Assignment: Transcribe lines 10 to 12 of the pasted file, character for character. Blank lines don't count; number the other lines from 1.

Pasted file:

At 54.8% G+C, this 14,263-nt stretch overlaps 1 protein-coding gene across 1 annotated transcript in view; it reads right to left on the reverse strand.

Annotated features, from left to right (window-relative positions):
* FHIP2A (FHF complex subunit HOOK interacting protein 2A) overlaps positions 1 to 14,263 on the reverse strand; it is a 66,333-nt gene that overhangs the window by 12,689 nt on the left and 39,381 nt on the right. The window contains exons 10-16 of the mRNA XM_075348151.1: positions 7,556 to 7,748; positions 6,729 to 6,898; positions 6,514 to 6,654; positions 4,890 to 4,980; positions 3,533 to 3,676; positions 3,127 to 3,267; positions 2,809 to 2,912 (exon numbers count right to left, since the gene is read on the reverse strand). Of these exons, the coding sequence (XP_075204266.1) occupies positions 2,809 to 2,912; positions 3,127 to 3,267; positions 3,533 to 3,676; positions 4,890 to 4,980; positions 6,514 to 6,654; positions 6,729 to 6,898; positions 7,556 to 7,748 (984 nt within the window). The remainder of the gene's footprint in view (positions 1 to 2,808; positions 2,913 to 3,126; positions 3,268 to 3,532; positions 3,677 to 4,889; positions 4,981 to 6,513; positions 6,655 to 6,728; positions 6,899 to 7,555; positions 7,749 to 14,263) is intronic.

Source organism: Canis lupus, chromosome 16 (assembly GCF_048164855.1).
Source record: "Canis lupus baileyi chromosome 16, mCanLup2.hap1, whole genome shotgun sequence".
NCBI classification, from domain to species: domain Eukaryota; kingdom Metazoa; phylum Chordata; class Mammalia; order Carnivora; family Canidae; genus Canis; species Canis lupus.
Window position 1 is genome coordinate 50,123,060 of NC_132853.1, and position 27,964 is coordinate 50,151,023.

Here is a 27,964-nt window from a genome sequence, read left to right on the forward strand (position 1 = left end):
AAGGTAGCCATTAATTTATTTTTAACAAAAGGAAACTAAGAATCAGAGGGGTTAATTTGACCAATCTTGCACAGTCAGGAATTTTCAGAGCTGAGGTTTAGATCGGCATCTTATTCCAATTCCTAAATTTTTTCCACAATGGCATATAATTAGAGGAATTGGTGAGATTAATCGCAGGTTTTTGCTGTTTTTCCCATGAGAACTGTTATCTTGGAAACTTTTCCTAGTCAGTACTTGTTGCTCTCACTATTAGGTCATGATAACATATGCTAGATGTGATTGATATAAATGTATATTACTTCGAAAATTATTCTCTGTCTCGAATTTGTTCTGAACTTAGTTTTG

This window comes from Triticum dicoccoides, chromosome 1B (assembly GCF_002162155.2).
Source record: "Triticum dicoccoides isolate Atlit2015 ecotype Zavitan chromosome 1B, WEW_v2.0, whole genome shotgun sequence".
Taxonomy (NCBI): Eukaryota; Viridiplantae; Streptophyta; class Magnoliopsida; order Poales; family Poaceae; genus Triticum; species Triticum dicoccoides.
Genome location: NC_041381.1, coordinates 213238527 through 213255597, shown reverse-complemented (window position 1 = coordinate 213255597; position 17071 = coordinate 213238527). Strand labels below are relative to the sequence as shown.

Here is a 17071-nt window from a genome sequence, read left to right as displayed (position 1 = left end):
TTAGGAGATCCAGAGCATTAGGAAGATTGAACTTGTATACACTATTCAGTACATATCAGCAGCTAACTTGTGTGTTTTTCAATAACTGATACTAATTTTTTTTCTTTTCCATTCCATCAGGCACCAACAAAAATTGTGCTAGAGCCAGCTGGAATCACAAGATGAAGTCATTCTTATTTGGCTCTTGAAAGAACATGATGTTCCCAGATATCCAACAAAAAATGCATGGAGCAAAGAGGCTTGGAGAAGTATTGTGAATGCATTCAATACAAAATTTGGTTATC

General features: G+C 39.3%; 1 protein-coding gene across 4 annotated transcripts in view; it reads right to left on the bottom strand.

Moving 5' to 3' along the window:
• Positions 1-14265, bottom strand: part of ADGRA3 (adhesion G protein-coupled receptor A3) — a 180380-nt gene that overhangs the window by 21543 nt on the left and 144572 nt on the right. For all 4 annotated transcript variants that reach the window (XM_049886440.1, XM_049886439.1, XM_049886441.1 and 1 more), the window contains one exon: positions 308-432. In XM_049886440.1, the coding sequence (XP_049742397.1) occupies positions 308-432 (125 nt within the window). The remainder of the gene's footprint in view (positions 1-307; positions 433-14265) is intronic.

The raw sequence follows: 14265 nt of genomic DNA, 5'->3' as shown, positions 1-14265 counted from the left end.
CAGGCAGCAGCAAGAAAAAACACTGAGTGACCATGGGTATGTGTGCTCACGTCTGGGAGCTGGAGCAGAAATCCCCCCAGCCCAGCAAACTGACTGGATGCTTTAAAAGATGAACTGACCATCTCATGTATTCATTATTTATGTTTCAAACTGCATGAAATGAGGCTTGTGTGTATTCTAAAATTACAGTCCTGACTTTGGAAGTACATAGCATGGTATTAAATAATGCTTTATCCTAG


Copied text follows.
This window comes from Triticum dicoccoides, chromosome 1B (assembly GCF_002162155.2).
Source record: "Triticum dicoccoides isolate Atlit2015 ecotype Zavitan chromosome 1B, WEW_v2.0, whole genome shotgun sequence".
Taxonomy (NCBI): Eukaryota; Viridiplantae; Streptophyta; class Magnoliopsida; order Poales; family Poaceae; genus Triticum; species Triticum dicoccoides.